Toggle is a user-interface element that lets users update preferences, settings, or other types of information. When used well, toggles can make it easy for people to manage a feature’s state—whether it’s On or Off. However, it’s important to avoid using toggles in places where they might confuse or distract people. When you do decide to use a toggle, be sure to provide direct labels, use standard visual design, and deliver immediate results.
Historically, toggles were pins or bolts passed transversely through a chain, eye in a rope, or loop in a fabric. Now, they’re often found on computers and other machines where a toggle switch is used to turn functions on or off. A toggle can also be the rod-shaped button that inserts into a large buttonhole, loop, or frog on a jacket or shirt. It can also refer to a metal device for fastening a toggle rail to a frame.
The word toggle may also be applied to a series of actions or a period of time: He was toggling back and forth between lucidity and sleeplessness. The brain continues to toggle between non-REM and REM sleep throughout the night, alternating between the two states.
A toggle can be a useful tool when you want to give someone control over a process that may have unforeseen consequences. For example, if you’re using a toggle to enable or disable the send function on an email program, you would want to ensure that the user is aware of how their choice will impact the overall workflow.
There are several different approaches to managing toggle configuration in code, ranging from approaches that are simple but less dynamic through to some options that are quite sophisticated and require a lot of additional complexity. However, regardless of which approach you choose, it’s a good idea to test all toggles that you intend to release with both flipped On and Off. This will help you avoid any surprise regressions that might occur if the team forgets to change the toggle configuration before releasing the feature.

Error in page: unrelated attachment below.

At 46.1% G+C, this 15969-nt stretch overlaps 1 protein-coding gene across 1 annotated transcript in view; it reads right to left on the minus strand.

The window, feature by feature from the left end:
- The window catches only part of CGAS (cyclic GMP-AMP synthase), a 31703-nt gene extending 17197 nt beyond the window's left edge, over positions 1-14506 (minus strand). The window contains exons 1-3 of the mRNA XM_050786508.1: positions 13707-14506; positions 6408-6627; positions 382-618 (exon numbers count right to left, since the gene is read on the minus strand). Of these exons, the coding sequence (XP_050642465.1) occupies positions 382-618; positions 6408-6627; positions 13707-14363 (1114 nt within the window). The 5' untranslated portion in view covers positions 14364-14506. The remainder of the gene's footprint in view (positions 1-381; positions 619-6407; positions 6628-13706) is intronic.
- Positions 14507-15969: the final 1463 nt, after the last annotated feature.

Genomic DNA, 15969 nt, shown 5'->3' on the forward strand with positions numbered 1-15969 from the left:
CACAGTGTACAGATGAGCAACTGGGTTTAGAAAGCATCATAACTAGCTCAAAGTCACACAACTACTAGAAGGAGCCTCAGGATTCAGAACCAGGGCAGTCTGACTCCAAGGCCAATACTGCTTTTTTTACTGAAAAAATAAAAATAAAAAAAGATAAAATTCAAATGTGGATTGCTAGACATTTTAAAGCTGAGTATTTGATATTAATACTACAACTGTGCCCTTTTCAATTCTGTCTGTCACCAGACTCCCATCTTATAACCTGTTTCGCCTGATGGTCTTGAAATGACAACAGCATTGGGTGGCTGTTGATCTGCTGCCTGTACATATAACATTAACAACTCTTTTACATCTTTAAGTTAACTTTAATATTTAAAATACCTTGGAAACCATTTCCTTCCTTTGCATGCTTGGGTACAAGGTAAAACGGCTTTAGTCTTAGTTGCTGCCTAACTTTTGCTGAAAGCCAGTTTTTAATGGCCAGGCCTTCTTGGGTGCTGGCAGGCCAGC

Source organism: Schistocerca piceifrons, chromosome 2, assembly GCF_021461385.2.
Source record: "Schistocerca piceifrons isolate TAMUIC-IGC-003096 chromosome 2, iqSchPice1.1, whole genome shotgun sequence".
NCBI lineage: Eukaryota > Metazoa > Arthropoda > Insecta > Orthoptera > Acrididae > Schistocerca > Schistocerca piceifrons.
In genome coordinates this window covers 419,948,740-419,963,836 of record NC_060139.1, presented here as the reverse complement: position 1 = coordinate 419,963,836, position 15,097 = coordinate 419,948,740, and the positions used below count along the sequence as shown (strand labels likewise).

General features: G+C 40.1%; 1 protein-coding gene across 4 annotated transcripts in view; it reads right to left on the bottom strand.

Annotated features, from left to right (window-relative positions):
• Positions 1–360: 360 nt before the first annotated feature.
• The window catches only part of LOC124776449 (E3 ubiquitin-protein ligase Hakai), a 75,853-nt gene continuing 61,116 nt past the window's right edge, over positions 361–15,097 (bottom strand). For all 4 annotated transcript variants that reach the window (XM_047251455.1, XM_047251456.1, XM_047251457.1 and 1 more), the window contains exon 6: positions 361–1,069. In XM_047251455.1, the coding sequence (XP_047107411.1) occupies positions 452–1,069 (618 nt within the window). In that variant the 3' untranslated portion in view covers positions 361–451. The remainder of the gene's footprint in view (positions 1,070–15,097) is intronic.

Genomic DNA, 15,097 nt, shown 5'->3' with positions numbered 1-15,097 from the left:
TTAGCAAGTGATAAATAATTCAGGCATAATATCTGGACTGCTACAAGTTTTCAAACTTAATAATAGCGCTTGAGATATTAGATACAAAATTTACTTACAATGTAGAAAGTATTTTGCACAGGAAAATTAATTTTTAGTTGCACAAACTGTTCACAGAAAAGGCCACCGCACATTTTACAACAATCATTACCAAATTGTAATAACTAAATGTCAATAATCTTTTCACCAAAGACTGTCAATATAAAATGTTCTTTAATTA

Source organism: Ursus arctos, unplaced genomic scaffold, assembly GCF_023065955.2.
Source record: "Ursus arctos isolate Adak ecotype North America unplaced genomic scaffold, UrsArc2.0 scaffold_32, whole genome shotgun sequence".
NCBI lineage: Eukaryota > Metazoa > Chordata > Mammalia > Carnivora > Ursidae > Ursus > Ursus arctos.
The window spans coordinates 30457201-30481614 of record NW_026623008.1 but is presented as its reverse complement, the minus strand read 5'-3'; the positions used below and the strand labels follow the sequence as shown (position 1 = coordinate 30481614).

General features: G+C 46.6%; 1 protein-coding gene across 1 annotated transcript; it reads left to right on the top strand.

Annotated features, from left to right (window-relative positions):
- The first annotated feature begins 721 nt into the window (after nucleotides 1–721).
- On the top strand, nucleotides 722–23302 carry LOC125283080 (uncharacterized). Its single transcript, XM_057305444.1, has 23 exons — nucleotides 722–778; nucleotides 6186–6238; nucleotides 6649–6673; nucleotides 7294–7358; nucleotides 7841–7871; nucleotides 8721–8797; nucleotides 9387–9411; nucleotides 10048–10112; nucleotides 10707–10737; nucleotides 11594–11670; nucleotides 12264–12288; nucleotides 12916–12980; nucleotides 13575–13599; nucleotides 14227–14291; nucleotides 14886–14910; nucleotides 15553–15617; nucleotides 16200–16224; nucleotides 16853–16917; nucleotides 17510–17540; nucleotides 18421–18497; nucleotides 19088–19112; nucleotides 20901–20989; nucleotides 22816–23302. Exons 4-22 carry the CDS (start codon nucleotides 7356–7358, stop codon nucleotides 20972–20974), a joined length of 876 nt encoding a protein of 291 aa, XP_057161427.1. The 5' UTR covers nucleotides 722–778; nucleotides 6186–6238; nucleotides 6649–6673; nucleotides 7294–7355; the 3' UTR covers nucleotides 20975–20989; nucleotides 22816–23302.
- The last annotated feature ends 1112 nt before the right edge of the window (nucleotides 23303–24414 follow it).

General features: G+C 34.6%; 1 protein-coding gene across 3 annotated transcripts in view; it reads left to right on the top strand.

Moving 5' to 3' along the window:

A toggle’s state can be conveyed by its color, but you should avoid relying solely on this cue to signal state. For example, some users have red/green color vision deficiency, so a toggle that uses green as the on position might not be meaningful to them. Also, consider the societal and cultural implications of your choice of colors. For example, some cultures associate the color red with stop signs and traffic lights—not a great symbol for an active toggle. If possible, use a high-contrast color to signal state and add clear, concise text or icons to indicate the current state. This will allow users to understand what they’re doing and will help them avoid errors. Adding a label that indicates which side the toggle is on (or off) also helps. This is especially helpful for users who are new to a web or app interface, as it will clarify what they’re doing and what the effects will be.